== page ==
According to the Australian Automobile Association, distracted driving is the main contributing factor in approximately 16% of serious casualty road crashes. Several reports have shown distracted driving may be as dangerous, if not more dangerous than drink driving.

The common assumption is that using a hands-free device while driving is safer than using a handheld phone. Unfortunately, studies have shown this isn't true.

"Conversation is a distraction. When drivers use a mobile phone there's an increased likelihood of a crash resulting in injury. Using a hands-free device isn't any safer," Mark Stevenson, professor of urban transport and public health at The University of Melbourne, says.

A 2005 study which Stevenson led showed that drivers were almost 4 times more likely to crash while using a phone, hands-free or not.

Another study by Queensland University of Technology (QUT) also found that using a hands-free mobile phone is just as distracting as holding it in your hand.

Financial penalties

The fine for mobile phone use while driving is $362. There's a $481 fine for use in a school zone.

NSW has the highest penalties for illegal mobile phone use out of all Australian states. You'll receive 5 demerit points for illegal mobile phone use and 10 demerit points during double demerit periods.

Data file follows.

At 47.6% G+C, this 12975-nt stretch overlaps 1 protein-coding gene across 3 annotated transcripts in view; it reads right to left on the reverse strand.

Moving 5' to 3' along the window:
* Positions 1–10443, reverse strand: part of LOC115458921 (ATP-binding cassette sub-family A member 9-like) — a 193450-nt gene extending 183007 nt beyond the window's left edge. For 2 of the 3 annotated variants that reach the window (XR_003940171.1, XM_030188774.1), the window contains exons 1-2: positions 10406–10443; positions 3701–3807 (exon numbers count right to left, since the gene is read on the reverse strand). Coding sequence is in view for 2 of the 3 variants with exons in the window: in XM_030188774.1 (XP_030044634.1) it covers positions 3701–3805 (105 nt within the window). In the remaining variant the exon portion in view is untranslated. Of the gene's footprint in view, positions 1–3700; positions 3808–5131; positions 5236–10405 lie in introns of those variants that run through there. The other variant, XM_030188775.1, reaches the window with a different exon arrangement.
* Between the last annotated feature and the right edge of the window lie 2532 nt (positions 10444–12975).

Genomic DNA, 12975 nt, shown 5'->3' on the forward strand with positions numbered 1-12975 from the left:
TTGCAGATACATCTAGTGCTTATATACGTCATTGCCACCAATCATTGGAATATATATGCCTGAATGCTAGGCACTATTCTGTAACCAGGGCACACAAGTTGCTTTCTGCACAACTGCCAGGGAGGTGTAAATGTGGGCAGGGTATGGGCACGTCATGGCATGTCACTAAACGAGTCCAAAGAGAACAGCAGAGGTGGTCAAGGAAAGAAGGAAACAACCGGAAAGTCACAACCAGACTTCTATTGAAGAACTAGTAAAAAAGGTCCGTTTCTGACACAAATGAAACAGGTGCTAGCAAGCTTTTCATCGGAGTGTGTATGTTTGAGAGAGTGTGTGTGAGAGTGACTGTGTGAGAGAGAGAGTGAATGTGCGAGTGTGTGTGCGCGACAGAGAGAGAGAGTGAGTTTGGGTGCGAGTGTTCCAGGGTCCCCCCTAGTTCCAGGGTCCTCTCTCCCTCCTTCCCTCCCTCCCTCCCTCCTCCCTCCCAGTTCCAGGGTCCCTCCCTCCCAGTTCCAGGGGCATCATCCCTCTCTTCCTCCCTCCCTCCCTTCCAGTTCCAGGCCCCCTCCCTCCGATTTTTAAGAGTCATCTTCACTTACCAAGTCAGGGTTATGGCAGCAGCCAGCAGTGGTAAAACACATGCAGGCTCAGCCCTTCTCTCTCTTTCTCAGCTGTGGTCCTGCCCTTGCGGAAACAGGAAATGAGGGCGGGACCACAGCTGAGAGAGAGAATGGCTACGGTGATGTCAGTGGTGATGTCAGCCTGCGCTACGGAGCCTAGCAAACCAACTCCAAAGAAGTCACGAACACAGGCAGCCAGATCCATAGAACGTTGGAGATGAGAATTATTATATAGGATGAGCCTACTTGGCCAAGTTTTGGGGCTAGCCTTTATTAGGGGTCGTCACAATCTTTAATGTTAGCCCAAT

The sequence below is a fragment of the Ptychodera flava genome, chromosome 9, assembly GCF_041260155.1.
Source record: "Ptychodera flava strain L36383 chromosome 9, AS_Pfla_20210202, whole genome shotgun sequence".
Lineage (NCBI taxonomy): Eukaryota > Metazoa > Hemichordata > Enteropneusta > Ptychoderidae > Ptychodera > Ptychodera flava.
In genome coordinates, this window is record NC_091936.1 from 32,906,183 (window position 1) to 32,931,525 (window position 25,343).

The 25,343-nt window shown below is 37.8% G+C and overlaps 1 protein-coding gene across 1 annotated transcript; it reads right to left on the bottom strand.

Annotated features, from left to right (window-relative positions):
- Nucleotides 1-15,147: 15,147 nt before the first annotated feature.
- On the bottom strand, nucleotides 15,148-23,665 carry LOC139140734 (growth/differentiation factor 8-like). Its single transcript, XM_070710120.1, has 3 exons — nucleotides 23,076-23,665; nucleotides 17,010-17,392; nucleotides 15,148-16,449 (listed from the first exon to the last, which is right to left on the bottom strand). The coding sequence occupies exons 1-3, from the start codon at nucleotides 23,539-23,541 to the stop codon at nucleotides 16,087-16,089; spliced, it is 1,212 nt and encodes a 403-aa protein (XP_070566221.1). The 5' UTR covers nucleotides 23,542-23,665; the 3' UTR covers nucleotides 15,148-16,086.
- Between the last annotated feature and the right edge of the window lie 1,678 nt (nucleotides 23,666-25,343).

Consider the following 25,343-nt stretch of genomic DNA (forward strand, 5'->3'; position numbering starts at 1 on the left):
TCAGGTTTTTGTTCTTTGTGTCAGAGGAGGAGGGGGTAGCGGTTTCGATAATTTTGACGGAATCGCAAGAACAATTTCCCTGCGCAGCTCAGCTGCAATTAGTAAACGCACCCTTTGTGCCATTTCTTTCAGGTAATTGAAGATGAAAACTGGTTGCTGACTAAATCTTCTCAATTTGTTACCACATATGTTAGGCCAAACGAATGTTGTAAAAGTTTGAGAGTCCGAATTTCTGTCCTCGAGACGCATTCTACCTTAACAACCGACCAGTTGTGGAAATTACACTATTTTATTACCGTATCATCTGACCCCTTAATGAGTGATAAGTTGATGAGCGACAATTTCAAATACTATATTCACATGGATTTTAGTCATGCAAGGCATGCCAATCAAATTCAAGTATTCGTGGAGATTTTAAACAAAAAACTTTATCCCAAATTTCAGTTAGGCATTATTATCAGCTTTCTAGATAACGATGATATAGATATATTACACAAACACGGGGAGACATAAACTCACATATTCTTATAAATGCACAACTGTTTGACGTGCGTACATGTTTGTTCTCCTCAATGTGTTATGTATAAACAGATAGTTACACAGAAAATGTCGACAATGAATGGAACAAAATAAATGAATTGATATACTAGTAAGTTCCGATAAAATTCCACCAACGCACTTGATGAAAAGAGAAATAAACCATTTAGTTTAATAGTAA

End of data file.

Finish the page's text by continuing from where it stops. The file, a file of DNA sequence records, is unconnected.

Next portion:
It's illegal to hold and use your phone while stationary at traffic lights or stuck in traffic.

The Victorian government earlier this year increased the penalties for using a mobile device while driving to a $577 fine and 4 demerit points.

Mobile phone and seatbelt detection cameras have been introduced across the state to try to reduce the number of lives lost due to distracted driving.

Queensland has the largest fines for illegal mobile phone use. You can be charged $1,161 and have 4 demerit points recorded against your traffic history for illegal use of a mobile phone while driving. This includes when you're stopped at traffic lights or stopped in traffic.

Double demerit points will apply for second or subsequent phone offences committed within 1 year of an earlier offence.

Open and P2 licence holders can also be fined for hands-free use of a phone in Queensland if the driver isn't in proper control of the vehicle or is deemed to be driving without proper care and attention.

Learner and P1 drivers under 25 are not allowed to use hands-free, wireless headsets or a mobile phone's loudspeaker function. Passengers of learner and P1 provisional drivers are also banned from using a mobile phone's loudspeaker function.

Similar to other states, the Queensland government has installed mobile phone detection cameras across the state.

In NT there's a $500 fine and 3 demerit points for using a mobile phone while driving.